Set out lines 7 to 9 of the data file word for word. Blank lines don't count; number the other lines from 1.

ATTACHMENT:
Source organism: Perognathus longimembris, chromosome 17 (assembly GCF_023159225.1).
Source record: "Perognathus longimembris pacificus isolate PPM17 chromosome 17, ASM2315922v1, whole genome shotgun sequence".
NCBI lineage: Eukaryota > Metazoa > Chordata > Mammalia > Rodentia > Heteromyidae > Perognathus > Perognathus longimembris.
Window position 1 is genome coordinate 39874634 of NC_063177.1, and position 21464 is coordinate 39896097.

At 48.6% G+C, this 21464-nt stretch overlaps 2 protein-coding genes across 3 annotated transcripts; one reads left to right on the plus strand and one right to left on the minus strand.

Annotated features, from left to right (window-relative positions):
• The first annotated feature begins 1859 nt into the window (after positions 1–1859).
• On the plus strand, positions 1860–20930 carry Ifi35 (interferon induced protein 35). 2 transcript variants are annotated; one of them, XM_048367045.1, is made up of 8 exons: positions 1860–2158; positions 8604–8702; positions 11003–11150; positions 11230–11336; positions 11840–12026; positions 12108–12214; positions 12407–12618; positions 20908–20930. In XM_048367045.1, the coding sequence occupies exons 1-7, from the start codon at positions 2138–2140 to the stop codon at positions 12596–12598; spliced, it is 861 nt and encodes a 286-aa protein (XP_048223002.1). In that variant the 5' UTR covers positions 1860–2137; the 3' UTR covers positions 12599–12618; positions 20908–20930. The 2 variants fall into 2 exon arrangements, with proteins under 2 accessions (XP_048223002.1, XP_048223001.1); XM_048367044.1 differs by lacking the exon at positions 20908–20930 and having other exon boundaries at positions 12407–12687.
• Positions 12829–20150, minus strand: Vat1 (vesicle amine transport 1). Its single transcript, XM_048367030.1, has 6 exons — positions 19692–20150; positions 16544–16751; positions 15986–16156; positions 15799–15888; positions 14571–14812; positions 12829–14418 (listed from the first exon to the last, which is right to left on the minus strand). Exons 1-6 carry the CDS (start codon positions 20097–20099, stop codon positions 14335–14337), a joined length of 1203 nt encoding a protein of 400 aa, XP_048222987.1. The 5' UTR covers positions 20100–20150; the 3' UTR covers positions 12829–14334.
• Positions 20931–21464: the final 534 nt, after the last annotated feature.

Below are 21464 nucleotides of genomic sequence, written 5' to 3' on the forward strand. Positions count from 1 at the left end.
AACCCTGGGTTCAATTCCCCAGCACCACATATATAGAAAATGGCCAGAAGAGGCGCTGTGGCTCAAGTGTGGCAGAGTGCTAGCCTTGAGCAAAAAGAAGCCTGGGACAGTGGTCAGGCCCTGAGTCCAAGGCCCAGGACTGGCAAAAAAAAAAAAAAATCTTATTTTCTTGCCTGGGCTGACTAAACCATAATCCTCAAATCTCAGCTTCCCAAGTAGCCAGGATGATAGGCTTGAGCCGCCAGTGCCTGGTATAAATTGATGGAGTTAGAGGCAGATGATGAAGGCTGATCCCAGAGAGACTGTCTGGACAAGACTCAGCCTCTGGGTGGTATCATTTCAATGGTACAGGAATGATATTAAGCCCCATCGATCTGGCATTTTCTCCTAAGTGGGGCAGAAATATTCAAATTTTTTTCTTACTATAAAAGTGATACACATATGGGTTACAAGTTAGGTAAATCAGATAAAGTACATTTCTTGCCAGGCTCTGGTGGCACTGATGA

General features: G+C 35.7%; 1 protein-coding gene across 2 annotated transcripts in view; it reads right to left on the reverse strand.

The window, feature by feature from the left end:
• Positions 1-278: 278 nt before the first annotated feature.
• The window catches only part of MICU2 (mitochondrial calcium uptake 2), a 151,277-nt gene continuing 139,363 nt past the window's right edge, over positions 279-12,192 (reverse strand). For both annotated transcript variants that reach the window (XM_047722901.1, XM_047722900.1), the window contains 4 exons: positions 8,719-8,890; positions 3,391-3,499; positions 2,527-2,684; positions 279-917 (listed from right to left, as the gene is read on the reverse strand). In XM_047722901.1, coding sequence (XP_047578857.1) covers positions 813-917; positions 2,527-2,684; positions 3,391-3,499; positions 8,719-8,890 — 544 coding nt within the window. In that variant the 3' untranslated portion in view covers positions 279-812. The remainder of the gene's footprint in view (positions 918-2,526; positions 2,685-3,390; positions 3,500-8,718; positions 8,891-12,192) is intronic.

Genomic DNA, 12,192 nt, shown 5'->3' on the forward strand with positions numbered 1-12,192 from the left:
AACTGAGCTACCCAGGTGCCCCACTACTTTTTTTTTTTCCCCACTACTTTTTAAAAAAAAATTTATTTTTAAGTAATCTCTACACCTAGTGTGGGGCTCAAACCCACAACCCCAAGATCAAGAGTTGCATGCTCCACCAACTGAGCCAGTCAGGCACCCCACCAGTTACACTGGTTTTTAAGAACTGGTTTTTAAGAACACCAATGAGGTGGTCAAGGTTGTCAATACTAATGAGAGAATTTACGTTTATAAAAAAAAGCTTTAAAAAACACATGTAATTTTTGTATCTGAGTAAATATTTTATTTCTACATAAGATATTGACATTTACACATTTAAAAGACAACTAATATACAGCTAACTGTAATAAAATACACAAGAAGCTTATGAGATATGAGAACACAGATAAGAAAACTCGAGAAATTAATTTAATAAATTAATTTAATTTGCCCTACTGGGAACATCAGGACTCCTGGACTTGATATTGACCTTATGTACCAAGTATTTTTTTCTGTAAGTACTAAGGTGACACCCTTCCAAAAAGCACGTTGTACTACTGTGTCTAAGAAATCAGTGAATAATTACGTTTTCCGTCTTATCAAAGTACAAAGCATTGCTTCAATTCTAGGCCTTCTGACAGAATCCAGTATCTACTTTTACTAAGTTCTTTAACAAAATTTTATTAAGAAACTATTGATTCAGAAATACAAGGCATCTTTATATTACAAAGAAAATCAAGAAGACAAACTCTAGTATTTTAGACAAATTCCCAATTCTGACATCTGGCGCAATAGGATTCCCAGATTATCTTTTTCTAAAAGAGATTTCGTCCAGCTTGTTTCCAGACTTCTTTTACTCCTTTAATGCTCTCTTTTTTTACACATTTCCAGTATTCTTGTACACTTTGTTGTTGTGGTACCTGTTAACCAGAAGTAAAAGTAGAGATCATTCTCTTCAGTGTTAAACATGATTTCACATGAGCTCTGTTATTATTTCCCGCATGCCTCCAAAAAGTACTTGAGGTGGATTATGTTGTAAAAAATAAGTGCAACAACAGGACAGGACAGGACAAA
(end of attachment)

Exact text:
• The first annotated feature begins 1859 nt into the window (after positions 1–1859).
• On the plus strand, positions 1860–20930 carry Ifi35 (interferon induced protein 35). 2 transcript variants are annotated; one of them, XM_048367045.1, is made up of 8 exons: positions 1860–2158; positions 8604–8702; positions 11003–11150; positions 11230–11336; positions 11840–12026; positions 12108–12214; positions 12407–12618; positions 20908–20930. In XM_048367045.1, the coding sequence occupies exons 1-7, from the start codon at positions 2138–2140 to the stop codon at positions 12596–12598; spliced, it is 861 nt and encodes a 286-aa protein (XP_048223002.1). In that variant the 5' UTR covers positions 1860–2137; the 3' UTR covers positions 12599–12618; positions 20908–20930. The 2 variants fall into 2 exon arrangements, with proteins under 2 accessions (XP_048223002.1, XP_048223001.1); XM_048367044.1 differs by lacking the exon at positions 20908–20930 and having other exon boundaries at positions 12407–12687.
• Positions 12829–20150, minus strand: Vat1 (vesicle amine transport 1). Its single transcript, XM_048367030.1, has 6 exons — positions 19692–20150; positions 16544–16751; positions 15986–16156; positions 15799–15888; positions 14571–14812; positions 12829–14418 (listed from the first exon to the last, which is right to left on the minus strand). Exons 1-6 carry the CDS (start codon positions 20097–20099, stop codon positions 14335–14337), a joined length of 1203 nt encoding a protein of 400 aa, XP_048222987.1. The 5' UTR covers positions 20100–20150; the 3' UTR covers positions 12829–14334.